Just to make it clear, this does not call in to question what was said above. Telstra does cover some very rural parts of Australia. Those rural parts are very sparsely populated. But for people in the city – the vast majority of the country as a whole – Optus’ coverage is as good for them as Telstra’s. However, for those living in the coverage area that only Telstra services (usually with a 3G signal), there is no alternative.
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Telstra’s network is provided with equal priority to both prepaid and postpaid customers. When the network stops working, it is most likely to stop working for both prepaid and postpaid customers at the same time.
Telstra suffered a series of embarrassing network outages in 2016. Despite efforts and a great deal of PR, the perception of their network as the most reliable in Australia has been sorely dented.
There’s another negative — Telstra charge an unlocking fee for their devices. Apparently, just because you If you have a Telstra device (handset, mobile broadband device, etc.) and you’d like to unlock it to use on other networks, Telstra will charge you some steep fees based on how long you’ve been activated:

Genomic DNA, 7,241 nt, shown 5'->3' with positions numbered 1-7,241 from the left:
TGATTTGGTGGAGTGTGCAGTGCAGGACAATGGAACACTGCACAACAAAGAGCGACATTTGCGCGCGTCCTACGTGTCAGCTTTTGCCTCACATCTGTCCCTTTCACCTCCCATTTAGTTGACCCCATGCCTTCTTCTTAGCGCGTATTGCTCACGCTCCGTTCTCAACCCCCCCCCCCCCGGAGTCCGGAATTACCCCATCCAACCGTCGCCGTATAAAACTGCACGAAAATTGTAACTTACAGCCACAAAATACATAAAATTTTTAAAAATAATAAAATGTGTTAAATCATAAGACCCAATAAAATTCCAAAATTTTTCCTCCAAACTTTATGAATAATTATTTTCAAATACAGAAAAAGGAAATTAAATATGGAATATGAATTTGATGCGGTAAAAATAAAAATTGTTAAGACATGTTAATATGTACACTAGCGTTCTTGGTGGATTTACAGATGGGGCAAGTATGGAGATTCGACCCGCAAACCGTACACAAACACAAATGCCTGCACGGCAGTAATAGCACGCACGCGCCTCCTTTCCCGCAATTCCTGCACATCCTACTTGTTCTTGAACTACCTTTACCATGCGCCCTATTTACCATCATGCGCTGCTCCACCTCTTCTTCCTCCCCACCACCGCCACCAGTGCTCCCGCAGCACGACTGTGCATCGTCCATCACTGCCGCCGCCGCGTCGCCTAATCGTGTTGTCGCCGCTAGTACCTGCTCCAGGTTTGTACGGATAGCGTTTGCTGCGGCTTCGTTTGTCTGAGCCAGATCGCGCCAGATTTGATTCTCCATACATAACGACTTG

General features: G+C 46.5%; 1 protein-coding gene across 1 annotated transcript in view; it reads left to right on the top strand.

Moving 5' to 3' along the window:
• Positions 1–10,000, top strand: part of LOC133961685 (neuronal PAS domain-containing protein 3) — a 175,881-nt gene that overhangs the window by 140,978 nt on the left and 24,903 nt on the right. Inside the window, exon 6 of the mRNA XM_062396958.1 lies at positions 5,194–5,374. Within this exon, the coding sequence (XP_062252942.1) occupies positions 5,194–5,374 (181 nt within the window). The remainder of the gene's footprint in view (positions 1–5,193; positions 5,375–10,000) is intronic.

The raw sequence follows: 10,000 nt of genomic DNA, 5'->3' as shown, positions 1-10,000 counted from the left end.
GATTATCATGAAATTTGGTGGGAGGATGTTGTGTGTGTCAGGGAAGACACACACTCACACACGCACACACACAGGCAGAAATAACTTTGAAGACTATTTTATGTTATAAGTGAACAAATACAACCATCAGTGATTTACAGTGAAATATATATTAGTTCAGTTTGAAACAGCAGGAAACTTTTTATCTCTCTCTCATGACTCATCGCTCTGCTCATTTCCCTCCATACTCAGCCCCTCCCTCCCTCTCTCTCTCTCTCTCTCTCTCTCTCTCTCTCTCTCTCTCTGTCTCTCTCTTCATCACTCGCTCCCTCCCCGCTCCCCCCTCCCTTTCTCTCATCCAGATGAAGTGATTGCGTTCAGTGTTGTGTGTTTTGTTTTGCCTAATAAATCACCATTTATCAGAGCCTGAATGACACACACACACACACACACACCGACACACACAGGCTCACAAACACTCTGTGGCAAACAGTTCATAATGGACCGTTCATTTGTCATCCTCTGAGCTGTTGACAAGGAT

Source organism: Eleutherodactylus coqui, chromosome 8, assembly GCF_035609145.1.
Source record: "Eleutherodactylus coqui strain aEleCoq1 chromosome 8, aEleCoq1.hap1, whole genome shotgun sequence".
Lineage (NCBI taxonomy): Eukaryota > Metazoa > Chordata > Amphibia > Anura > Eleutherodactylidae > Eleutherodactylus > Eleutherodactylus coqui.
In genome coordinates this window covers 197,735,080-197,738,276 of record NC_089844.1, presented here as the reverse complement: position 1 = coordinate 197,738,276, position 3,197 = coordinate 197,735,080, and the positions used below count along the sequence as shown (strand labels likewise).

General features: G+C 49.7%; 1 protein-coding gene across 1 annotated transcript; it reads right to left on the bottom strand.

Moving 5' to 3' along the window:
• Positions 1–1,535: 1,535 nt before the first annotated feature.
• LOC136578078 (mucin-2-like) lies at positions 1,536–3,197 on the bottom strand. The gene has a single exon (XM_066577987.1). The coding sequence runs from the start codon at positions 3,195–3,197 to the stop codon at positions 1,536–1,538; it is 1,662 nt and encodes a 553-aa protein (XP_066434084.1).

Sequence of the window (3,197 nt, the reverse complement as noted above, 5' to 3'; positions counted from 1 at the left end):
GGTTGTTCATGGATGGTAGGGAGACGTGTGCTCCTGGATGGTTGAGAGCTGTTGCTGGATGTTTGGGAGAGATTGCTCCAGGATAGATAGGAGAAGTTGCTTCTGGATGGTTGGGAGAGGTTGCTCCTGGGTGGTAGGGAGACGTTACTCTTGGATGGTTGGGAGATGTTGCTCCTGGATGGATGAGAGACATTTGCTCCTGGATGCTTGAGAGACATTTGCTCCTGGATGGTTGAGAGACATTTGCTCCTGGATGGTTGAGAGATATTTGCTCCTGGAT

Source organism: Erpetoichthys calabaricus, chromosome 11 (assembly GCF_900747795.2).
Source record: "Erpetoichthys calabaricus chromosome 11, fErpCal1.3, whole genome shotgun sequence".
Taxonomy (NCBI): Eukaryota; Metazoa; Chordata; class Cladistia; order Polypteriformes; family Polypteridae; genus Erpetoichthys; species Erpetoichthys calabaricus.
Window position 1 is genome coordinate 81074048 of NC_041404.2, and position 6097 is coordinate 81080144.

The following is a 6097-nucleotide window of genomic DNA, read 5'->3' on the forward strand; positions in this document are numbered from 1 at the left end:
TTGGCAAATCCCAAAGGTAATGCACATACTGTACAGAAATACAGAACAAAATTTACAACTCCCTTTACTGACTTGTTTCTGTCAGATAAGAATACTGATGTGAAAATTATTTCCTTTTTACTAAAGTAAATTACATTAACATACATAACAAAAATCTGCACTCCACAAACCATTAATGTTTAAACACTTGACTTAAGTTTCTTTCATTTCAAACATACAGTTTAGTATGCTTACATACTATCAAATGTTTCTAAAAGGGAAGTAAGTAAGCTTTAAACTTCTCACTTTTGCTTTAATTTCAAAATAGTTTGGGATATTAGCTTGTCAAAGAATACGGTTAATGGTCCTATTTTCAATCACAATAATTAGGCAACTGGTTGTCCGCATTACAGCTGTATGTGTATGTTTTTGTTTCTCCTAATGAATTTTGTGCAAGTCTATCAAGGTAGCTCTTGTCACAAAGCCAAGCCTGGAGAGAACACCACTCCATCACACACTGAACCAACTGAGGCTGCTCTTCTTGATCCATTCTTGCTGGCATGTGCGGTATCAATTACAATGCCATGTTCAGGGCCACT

- $80 if you never activated your device or had it activated for 6 months or less.
- $25 if activated for 6 months to 2 years.
- Free, only if activated over 2 years.
Telstra’s major competitors are well known in Australia
- Vodafone ‘MyMix’:
Vodafone ‘MyMix’ plans allow you to tie together whatever combination of SMS, data, and voice you need. We think that the value Vodafone includes on these prepaid services is never as good as Kogan Mobile, which uses the same network. The international rates are simply not as good as those offered by Lebara Mobile, which, again, use exactly the same Vodafone 3G and 4G network. We also believe that the Vodafone MyMix plan configurator is complicated and an outdated concept. Yomojo, for example, does the same thing much better.
- Optus prepaid:
Not only does Optus compete with Telstra extremely effectively on data inclusions at the moment, but we think Optus’ Streamed Audio offering is better than Telstra’s.
Outside the major phone companies, you will get a lot more for your money. We recommend you compare all prepaid SIM Plans side by side.
Summing Up : Telstra’s prepaid service looks very different already and seems set to change a great deal more – from a coverage point of view
Although several improvements to inclusions have been made here, the data bank addition carries the most weight. Costumers want to be sure they aren’t losing; having your unused data disappear feels that way.
Telstra’s move here is a step towards fairer plans. However, competition still exists, and at a lower cost with less stipulations. Telstra, though, is moving towards the right direction, and perhaps even more competitive plans are underway.